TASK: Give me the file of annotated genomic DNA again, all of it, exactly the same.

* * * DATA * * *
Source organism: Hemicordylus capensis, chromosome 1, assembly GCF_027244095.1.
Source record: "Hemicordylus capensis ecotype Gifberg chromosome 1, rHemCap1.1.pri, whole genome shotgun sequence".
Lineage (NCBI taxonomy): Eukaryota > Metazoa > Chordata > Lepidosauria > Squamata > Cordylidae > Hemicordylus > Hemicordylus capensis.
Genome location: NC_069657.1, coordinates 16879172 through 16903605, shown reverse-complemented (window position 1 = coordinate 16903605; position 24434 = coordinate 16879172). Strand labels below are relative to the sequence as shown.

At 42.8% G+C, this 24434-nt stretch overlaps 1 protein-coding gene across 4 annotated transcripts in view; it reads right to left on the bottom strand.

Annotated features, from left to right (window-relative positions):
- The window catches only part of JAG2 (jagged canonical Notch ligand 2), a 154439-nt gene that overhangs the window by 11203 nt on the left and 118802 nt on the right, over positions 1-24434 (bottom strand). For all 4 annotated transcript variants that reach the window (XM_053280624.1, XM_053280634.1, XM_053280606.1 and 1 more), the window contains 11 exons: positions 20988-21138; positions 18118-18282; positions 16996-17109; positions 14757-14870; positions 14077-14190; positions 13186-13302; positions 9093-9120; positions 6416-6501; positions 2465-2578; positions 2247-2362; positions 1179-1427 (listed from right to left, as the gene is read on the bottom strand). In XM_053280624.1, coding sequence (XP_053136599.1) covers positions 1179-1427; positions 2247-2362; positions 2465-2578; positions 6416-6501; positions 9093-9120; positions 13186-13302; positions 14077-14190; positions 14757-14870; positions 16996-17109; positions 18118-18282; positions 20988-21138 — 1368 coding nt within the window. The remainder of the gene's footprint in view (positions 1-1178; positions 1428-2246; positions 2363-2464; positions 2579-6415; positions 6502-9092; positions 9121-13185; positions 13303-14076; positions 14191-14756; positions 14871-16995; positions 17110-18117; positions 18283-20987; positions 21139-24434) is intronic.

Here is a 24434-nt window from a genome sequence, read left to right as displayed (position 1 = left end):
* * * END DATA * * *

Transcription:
Source organism: Hemicordylus capensis, chromosome 1, assembly GCF_027244095.1.
Source record: "Hemicordylus capensis ecotype Gifberg chromosome 1, rHemCap1.1.pri, whole genome shotgun sequence".
Lineage (NCBI taxonomy): Eukaryota > Metazoa > Chordata > Lepidosauria > Squamata > Cordylidae > Hemicordylus > Hemicordylus capensis.
Genome location: NC_069657.1, coordinates 16879172 through 16903605, shown reverse-complemented (window position 1 = coordinate 16903605; position 24434 = coordinate 16879172). Strand labels below are relative to the sequence as shown.

At 42.8% G+C, this 24434-nt stretch overlaps 1 protein-coding gene across 4 annotated transcripts in view; it reads right to left on the bottom strand.

Annotated features, from left to right (window-relative positions):
- The window catches only part of JAG2 (jagged canonical Notch ligand 2), a 154439-nt gene that overhangs the window by 11203 nt on the left and 118802 nt on the right, over positions 1-24434 (bottom strand). For all 4 annotated transcript variants that reach the window (XM_053280624.1, XM_053280634.1, XM_053280606.1 and 1 more), the window contains 11 exons: positions 20988-21138; positions 18118-18282; positions 16996-17109; positions 14757-14870; positions 14077-14190; positions 13186-13302; positions 9093-9120; positions 6416-6501; positions 2465-2578; positions 2247-2362; positions 1179-1427 (listed from right to left, as the gene is read on the bottom strand). In XM_053280624.1, coding sequence (XP_053136599.1) covers positions 1179-1427; positions 2247-2362; positions 2465-2578; positions 6416-6501; positions 9093-9120; positions 13186-13302; positions 14077-14190; positions 14757-14870; positions 16996-17109; positions 18118-18282; positions 20988-21138 — 1368 coding nt within the window. The remainder of the gene's footprint in view (positions 1-1178; positions 1428-2246; positions 2363-2464; positions 2579-6415; positions 6502-9092; positions 9121-13185; positions 13303-14076; positions 14191-14756; positions 14871-16995; positions 17110-18117; positions 18283-20987; positions 21139-24434) is intronic.

Here is a 24434-nt window from a genome sequence, read left to right as displayed (position 1 = left end):